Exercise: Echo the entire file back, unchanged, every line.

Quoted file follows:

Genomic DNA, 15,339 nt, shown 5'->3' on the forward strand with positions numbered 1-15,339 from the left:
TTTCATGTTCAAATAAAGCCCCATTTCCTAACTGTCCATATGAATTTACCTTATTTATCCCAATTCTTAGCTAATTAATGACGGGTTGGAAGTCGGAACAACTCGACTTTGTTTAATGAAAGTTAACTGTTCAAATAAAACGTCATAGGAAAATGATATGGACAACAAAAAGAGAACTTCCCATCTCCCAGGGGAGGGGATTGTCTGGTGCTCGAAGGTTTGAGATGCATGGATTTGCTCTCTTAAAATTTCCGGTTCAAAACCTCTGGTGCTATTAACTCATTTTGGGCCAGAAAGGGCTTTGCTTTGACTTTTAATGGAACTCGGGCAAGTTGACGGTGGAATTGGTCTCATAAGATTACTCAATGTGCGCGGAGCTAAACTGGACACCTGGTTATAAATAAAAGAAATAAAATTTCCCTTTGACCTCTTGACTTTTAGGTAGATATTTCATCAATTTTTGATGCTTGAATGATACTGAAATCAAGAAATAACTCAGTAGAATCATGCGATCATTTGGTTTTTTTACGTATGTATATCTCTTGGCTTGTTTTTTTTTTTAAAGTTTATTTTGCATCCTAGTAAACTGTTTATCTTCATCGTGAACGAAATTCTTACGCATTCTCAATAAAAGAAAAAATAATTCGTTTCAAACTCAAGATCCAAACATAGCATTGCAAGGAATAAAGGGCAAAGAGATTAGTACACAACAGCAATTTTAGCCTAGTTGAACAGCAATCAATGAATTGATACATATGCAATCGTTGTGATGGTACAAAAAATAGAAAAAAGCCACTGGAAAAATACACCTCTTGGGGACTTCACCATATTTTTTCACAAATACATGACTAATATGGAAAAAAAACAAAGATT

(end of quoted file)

Genomic DNA, 15,339 nt, shown 5'->3' on the forward strand with positions numbered 1-15,339 from the left:
TTTCATGTTCAAATAAAGCCCCATTTCCTAACTGTCCATATGAATTTACCTTATTTATCCCAATTCTTAGCTAATTAATGACGGGTTGGAAGTCGGAACAACTCGACTTTGTTTAATGAAAGTTAACTGTTCAAATAAAACGTCATAGGAAAATGATATGGACAACAAAAAGAGAACTTCCCATCTCCCAGGGGAGGGGATTGTCTGGTGCTCGAAGGTTTGAGATGCATGGATTTGCTCTCTTAAAATTTCCGGTTCAAAACCTCTGGTGCTATTAACTCATTTTGGGCCAGAAAGGGCTTTGCTTTGACTTTTAATGGAACTCGGGCAAGTTGACGGTGGAATTGGTCTCATAAGATTACTCAATGTGCGCGGAGCTAAACTGGACACCTGGTTATAAATAAAAGAAATAAAATTTCCCTTTGACCTCTTGACTTTTAGGTAGATATTTCATCAATTTTTGATGCTTGAATGATACTGAAATCAAGAAATAACTCAGTAGAATCATGCGATCATTTGGTTTTTTTACGTATGTATATCTCTTGGCTTGTTTTTTTTTTTAAAGTTTATTTTGCATCCTAGTAAACTGTTTATCTTCATCGTGAACGAAATTCTTACGCATTCTCAATAAAAGAAAAAATAATTCGTTTCAAACTCAAGATCCAAACATAGCATTGCAAGGAATAAAGGGCAAAGAGATTAGTACACAACAGCAATTTTAGCCTAGTTGAACAGCAATCAATGAATTGATACATATGCAATCGTTGTGATGGTACAAAAAATAGAAAAAAGCCACTGGAAAAATACACCTCTTGGGGACTTCACCATATTTTTTCACAAATACATGACTAATATGGAAAAAAAACAAAGATT